While many attempts have been made to fight organized crime in the US, success has been slow. One of the reasons for the failure in fighting organized crime is pursuit by law-enforcement officers of what Potter (1987) calls “an alien conspiracy theory”. This theory makes law enforcement officers perceive players in organized crime as being members of distinct ethnic and cultural groups with very complex organizational structures. Potter (1987) argues that such organizations are in fact loosely structured operations which are generally small and only respond to illicit market forces.
One way therefore to deal with organized crime is to correct imperfections in the markets. Organized criminal activities like loan sharking can be controlled by government subsidies to financial institutions to offer small loans to people of little means at reasonable interest rates. Terrorism is recognized as one of the greatest threats to America today. Terrorism is organized by criminals operating on a global level who are able to exploit the lack of powerful governmental structures in the areas they operate.
One of the biggest grounds of operation for terrorists is Somalia. Somalia is ideal for the planning of terror operations and recruitment of new members mainly because there has been no government in that country for many years. To handle the international terrorism network that uses Somalia as a base for operations, the government should actively participate in the creation of democratic structures that will enable the creation of a credible government that will dismantle the terrorist cells and disarm the militias which run Somalia.
Support should also be given to governments in the neighboring countries to strengthen their policing activities and to increase their ability to fight terrorist elements in their midst. This will considerably weaken the criminal elements who plan terrorism on a global scale. While President Obama’s biggest political headaches are expected to come from terrorist groups in far-away places, Smith (2009), quoting a Mexican official, argues that Mexico could pose the biggest headache because of the strength and sophistication of the drug cartels in the country and their ability to smuggle drugs into the US.
The troubles in Mexico are compounded by infiltration of the government by Mafia forces. The US government should therefore increase the ability of Mexican law enforcement forces to apprehend and prosecute criminal elements and in this way reduce the impact of the drug cartels in the US. Weakening of the Mexican Mafia will lead to reduction in the number of people killed by the drug dealers and also in the number of arms finding their way into the country.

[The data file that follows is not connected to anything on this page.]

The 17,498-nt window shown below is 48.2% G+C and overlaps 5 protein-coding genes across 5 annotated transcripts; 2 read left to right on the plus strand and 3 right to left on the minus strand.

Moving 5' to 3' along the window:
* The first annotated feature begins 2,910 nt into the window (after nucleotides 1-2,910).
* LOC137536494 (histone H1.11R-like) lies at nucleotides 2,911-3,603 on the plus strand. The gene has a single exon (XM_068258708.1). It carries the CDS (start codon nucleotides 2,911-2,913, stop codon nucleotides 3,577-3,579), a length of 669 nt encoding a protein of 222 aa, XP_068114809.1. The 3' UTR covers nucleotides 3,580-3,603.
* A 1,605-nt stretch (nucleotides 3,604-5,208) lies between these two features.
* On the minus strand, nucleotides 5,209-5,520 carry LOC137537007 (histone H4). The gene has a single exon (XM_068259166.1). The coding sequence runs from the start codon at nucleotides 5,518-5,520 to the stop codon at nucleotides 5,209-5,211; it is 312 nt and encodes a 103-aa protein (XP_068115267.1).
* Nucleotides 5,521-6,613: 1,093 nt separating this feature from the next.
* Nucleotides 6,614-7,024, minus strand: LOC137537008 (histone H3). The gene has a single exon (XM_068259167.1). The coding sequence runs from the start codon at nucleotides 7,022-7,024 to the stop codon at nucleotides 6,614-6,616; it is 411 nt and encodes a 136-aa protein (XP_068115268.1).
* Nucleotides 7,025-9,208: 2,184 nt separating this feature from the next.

Currently, it is estimated that as many as 2,000 weapons are smuggled into Mexico daily (Smith, 2009). Improving Mexico’s ability to handle crime has long-term benefits in the war against organized crime. However, attempts to increase funding for operations in a foreign country are likely to face serious opposition from opposition politicians owing to the current Economic crisis. References Dijk, J. V. (n. d). Controlling organized crime and corruption in the public sector. Retrieved April 7 2009 from http://www.
unodc. org/pdf/crime/forum/forum3_Art1. pdf Friman, H. R. (2003). Caught up in the madness? State power and transnational organized crime in the work of susan strange. Alternarives:Global, local, political, 28(4), 473+ Loftin, L. (2009). Issue of the day: Organized crime still a priority for fbi. Project America. Retrieved April 7, 2009 from http://www. project. org/blog/? p=889 “Organized crime” (2004) Oregon coast magazine online. Retrieved April 7, 2009 from http://www. u-s-history. com/pages/h1596. html
“Organized crime” (2007). The Columbia encyclopedia, 6th ed. Columbia university press: New York. Potter, G. (1987). Controlling organized crime: A critique of law enforcement policy. Sage journals online. Retrieved April 7, 2009 from http://cjp. sagepub. com/cgi/content/abstract/2/3/269 Smith, R. J. (March 18 2009). U. S. Efforts against Mexican cartels called lacking. The Washington post. Retrieved April 7, 2009 from http://www. washingtonpost. com/wp-dyn/content/article/2009/03/17/AR2009031701997. html